It takes a special and often elusive alchemy for a show to resonate with critics and the public alike. Dominic Savage’s BAFTA-nominated “I Am” anthology series has managed that very trick, drawing praise from both quarters for its searing kitchen sink realism told squarely from a female perspective.
Variety spoke with the series’ creator, writer and director Dominic Savage, along with his producer Krishnendu Majumdar and “I Am Kirsty” actor Samantha Morton, about their experiences, the show’s origins and USP, and future plans.
Shot in a naturalistic style evocative of the documentary form, “I Am” is a powerful excursion into the trials faced by women. There have been two seasons to date, totalling three episodes apiece, with topics spanning coercive relationships, mid-thirties identity crises and emotional breakdowns, all explored with an unvarnished verité all too rare in contemporary television.
“I Am Ruth,” which kickstarts a third season, represents a departure from the show’s standard hour-long format. The episode stars Kate Winslet alongside her real-life daughter Mia Threapleton as a fictional mother-daughter relationship imperilled by the teenager’s slide into a depression brought on by the pressures of social media. It’s a water cooler conversation-starter and a very timely tale.
“There’s a dearth of female-led stories, and there’s been a need for them for a long time,” says Savage of his focus on telling women’s narratives. “There hasn’t been enough at all. These films are so distinctly in that perspective, so unashamedly that woman’s story. And it is still quite rare.”
For Savage, the seeds for “I Am” first originated with his 2017 feature “The Escape” with Gemma Arterton. The film emerged after they were introduced without any work intentions. “Following our meeting, I came up with an idea for her. It was a very singular perspective of a character’s experience. As she’s a woman, it became this female experience film.”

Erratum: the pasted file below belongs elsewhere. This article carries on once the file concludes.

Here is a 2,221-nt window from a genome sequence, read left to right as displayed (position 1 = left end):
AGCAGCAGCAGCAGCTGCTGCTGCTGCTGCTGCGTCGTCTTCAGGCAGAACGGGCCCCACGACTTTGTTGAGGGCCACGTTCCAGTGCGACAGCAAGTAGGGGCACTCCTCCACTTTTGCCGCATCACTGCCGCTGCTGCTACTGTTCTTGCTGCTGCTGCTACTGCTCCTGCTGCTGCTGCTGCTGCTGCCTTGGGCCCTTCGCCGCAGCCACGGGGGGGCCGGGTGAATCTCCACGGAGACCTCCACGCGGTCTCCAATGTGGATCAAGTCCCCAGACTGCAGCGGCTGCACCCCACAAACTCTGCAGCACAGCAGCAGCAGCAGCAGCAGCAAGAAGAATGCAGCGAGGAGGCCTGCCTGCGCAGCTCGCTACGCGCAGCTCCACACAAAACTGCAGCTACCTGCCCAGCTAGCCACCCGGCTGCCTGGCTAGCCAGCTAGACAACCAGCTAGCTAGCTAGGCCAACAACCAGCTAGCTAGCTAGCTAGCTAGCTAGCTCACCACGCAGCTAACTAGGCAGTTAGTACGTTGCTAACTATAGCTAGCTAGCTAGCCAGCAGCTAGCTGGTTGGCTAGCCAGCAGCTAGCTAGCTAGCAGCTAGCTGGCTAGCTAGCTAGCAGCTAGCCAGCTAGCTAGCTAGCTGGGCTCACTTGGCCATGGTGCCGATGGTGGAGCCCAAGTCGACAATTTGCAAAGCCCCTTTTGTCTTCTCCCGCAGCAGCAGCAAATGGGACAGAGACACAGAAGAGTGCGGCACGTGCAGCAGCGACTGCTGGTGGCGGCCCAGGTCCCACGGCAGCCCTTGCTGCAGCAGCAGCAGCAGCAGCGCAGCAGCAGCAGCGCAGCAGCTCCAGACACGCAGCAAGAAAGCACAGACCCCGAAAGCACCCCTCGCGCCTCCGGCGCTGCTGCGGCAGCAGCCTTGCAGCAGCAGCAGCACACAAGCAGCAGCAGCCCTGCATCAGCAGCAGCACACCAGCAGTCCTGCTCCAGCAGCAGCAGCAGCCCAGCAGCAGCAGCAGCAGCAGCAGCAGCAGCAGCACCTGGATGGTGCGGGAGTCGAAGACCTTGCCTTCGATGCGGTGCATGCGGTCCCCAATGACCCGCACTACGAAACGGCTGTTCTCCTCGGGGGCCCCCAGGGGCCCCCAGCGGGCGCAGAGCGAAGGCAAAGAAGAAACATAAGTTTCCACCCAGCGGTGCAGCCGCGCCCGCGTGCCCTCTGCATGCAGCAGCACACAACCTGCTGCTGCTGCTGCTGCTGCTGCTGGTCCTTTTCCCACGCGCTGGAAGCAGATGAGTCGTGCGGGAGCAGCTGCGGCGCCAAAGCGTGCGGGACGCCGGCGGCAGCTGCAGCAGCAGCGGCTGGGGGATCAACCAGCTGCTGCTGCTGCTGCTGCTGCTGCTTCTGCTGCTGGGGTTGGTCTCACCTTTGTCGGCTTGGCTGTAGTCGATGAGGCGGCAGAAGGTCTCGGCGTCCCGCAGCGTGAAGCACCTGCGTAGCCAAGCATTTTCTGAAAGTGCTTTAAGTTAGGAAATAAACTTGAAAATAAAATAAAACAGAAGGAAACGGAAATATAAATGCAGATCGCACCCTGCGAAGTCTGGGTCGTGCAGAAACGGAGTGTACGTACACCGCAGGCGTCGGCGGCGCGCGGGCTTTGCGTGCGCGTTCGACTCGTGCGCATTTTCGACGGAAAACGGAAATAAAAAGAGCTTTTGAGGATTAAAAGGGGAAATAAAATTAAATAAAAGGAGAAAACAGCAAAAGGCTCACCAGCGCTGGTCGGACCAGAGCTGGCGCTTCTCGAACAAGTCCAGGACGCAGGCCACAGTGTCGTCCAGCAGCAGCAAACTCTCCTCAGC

The enterprise provided Dominic with food for thought and he soon cooked up the concept for “I Am.” With backing from London-based production company Me+You Productions, the “I Am” anthology found a home on public service broadcaster Channel 4 in the U.K.
“We wanted to find a vehicle where Dominic could tell the stories he wanted,” says Majumdar, co-founder of Me+You and “I Am’s” producer. “He came up with ‘I Am.’ We pitched it to Channel 4, who believed in it.”
“I Am Kirsty” star Samantha Morton believes British audiences are “lucky” to have Channel 4 and that the broadcaster, which is facing the threat of privatization by the U.K. government, is fulfilling an implied obligation to push the envelope.
Morton tells Variety: “If you’re coming from Channel 4, which uses public money, or places like that, there’s a duty of care to artists, filmmakers, and the public to make television and film that challenges society — [drama] that is artistic, and is allowed to be artistic for the sake of it. It doesn’t have to be artistic for the dollar or the pound. It’s great if people make their money back, but it’s not about profit. It’s about integrity.”